“But to Jonah this seemed very wrong, and he became angry. He prayed to the Lord, ‘Isnʼt this what I said, Lord, when I was still at home? That is what I tried to forestall by fleeing to Tarshish. I knew that you are a gracious and compassionate God, slow to anger and abounding in love, a God who relents from sending calamity. Now, Lord, take away my life, for it is better for me to die than to live.’ ” Jonah 4:1-3
Jonah is still struggling, but he obeys the Lord, goes to Nineveh, and reluctantly preaches the message God told him to preach. To his surprise and dismay, the people repent.
Jonah is not happy about it. As if he hasn’t already had enough near death experiences, he’s so upset by this whole ordeal, he tells God he’s ready to die.
So Jonah goes outside the city of Nineveh and finds himself a place to perch. He wanted to see what would happen to the city. I think he had his fingers crossed hoping that maybe, just maybe, he might see some heavenly fireworks after all. While Jonah is taking in the view, the Lord provides a leafy plant to grow up near Jonah. And Jonah really likes this plant. It provided some nice shade and eased his stress level. Everything was great–until the next day.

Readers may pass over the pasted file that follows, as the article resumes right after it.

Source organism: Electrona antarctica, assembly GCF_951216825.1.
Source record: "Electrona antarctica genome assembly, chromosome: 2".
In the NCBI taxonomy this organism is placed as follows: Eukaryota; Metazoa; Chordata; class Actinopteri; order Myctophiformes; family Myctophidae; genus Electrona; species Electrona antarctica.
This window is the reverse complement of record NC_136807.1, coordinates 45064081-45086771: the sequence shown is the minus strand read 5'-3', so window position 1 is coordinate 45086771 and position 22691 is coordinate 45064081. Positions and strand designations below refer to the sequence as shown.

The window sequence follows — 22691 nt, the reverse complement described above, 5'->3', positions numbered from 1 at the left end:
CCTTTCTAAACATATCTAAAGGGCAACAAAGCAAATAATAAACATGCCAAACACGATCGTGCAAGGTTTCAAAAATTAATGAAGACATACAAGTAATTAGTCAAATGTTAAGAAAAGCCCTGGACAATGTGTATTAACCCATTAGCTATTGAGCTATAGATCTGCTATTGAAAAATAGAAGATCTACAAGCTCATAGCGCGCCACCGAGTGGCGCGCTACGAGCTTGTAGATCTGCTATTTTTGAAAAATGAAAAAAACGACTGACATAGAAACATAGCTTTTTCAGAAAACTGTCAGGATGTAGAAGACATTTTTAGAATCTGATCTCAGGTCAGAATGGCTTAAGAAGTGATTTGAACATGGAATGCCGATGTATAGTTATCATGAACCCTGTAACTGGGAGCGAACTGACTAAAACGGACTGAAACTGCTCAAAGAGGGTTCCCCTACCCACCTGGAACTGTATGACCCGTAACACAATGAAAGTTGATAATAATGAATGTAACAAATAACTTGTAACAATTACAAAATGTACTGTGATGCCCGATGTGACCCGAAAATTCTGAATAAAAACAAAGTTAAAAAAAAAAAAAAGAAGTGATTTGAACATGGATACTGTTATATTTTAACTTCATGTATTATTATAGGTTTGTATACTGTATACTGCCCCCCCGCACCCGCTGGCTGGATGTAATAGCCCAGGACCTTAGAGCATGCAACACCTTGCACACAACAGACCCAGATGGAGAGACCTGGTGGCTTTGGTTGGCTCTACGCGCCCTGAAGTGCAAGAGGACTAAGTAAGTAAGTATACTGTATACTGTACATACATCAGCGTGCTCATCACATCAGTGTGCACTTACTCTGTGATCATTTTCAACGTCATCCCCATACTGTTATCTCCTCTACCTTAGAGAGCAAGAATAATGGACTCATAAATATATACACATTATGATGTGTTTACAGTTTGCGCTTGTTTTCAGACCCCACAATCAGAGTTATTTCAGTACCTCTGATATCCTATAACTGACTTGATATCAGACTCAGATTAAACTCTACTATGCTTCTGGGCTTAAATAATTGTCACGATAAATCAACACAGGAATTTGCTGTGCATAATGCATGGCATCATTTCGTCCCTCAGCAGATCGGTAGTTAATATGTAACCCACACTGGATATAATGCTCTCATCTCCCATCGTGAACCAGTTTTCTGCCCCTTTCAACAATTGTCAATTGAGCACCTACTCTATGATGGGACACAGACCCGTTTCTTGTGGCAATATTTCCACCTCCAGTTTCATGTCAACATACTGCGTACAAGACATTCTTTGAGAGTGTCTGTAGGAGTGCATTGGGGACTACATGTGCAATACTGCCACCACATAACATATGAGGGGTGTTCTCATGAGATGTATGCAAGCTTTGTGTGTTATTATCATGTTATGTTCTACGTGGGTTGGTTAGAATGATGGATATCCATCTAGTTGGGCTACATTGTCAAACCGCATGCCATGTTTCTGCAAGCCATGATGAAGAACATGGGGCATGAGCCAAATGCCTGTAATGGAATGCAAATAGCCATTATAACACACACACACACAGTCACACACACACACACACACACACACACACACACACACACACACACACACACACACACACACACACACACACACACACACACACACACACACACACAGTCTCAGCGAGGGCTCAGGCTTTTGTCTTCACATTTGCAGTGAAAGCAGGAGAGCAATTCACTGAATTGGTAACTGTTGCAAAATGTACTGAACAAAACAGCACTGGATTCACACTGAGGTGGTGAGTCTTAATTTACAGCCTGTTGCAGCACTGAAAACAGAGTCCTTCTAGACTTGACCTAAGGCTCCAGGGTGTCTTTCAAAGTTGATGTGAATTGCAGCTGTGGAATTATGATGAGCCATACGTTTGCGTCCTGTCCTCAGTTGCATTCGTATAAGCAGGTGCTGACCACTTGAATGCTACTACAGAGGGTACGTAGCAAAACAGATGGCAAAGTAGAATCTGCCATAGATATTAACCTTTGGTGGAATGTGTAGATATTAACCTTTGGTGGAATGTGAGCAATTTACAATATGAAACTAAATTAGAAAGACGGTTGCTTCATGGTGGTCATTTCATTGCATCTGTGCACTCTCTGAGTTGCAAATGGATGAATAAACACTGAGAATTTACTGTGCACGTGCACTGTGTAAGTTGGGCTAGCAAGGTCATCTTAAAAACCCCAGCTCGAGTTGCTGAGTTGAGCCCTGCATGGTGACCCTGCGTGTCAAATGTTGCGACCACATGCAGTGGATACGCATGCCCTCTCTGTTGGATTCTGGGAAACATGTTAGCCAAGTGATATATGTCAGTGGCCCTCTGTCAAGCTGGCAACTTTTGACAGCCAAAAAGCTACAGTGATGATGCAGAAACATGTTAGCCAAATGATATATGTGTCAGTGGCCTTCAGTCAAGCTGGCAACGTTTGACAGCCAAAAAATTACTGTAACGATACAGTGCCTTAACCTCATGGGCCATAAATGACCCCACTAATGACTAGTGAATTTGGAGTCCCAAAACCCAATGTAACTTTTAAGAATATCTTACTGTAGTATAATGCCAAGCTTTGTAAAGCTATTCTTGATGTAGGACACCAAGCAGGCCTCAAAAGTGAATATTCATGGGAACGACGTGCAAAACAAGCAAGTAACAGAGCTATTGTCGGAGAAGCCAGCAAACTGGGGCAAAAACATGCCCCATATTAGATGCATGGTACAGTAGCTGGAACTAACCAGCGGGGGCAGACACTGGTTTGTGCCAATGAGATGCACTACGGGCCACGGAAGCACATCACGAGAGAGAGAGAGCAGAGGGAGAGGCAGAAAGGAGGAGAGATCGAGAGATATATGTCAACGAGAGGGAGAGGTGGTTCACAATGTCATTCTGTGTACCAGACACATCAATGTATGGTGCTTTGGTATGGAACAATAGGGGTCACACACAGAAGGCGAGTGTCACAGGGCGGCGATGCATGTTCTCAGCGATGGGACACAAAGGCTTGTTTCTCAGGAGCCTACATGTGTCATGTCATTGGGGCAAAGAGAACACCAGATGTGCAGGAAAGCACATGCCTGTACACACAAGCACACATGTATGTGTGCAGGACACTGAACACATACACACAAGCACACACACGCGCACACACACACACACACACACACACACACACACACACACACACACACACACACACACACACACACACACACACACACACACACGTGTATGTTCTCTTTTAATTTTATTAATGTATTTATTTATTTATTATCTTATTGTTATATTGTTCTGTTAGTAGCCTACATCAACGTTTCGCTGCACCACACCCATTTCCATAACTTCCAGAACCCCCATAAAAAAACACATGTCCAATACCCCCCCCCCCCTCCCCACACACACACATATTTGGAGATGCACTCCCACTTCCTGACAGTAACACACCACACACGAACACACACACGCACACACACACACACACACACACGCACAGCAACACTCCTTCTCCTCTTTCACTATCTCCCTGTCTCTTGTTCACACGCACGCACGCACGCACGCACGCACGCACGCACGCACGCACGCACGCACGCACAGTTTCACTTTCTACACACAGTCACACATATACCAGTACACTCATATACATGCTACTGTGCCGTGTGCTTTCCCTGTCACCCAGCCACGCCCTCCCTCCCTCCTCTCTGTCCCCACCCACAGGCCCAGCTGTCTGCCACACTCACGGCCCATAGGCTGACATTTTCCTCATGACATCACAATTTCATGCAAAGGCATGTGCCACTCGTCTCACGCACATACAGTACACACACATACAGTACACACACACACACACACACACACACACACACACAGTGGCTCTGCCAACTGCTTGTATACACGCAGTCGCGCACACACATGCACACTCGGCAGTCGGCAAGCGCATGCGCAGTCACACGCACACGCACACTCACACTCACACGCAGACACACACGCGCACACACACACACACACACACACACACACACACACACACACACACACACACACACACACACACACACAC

“But at dawn the next day God provided a worm, which chewed the plant so that it withered. When the sun rose, God provided a scorching east wind, and the sun blazed on Jonah’s head so that he grew faint. He wanted to die, and said, “It would be better for me to die than to live.” Jonah 4:7-8
Jonah is a pretty dramatic fellow. We might have to start calling him “DK” for “Drama King!” Jonah allows his circumstances to determine his attitude.
Nice leafy plant shelter=happy Jonah
Worm eats nice leafy plant shelter=mad Jonah
I have to admit that I too often allow circumstances to control my attitude, especially when it comes to food. Anyone who knows me, knows I am very passionate about food. So when I haven’t eaten in a while, things can escalate real fast, and I get hungry+angry =hangry! 😉
It is interesting to note a few details in those verses:
God provided a vine (v.6)
God provided a worm (v.7)
God provided a scorching east wind (v.8)
These were not random coincidences. The Lord provided all three of these things. God intentionally provided them to teach Jonah a powerful lesson.
But God said to Jonah, “Do you have a right to be angry about the vine?” “I do,” he said. “I am angry enough to die.” But the LORD said, “You have been concerned about this vine, though you did not tend it or make it grow. It sprang up overnight and died overnight. But Nineveh has more than a hundred and twenty thousand people who cannot tell their right hand from their left, and many cattle as well. Should I not be concerned about that great city?” Jonah 4:9-10
The plant was totally provided by God. Jonah didn’t do anything to make that plant grow. Yet Jonah had more concern for the plant than he did for people of Nineveh. The plant was temporary. It was there one day and gone the next.
How many times do I get wrapped up in temporary things and lose sight of the most important things?